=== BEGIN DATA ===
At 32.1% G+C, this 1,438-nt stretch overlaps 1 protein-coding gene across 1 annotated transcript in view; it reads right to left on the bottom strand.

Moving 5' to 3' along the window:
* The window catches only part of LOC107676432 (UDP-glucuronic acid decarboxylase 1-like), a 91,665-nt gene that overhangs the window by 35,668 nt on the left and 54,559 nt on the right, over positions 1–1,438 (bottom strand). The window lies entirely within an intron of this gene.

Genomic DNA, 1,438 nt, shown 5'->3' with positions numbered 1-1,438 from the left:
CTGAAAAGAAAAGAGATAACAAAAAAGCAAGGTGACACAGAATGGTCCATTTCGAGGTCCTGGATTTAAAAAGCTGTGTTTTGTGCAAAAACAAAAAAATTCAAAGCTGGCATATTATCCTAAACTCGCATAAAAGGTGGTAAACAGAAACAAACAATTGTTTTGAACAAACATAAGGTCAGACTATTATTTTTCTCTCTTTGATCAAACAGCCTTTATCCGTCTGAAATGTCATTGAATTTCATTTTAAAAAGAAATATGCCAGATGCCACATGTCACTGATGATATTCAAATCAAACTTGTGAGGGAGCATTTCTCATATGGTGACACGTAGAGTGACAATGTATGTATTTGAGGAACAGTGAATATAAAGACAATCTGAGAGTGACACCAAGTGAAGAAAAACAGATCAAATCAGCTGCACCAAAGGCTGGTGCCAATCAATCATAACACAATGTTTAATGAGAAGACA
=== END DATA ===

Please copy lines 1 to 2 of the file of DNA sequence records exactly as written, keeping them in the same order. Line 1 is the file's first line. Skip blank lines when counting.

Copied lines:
At 32.1% G+C, this 1,438-nt stretch overlaps 1 protein-coding gene across 1 annotated transcript in view; it reads right to left on the bottom strand.

Moving 5' to 3' along the window: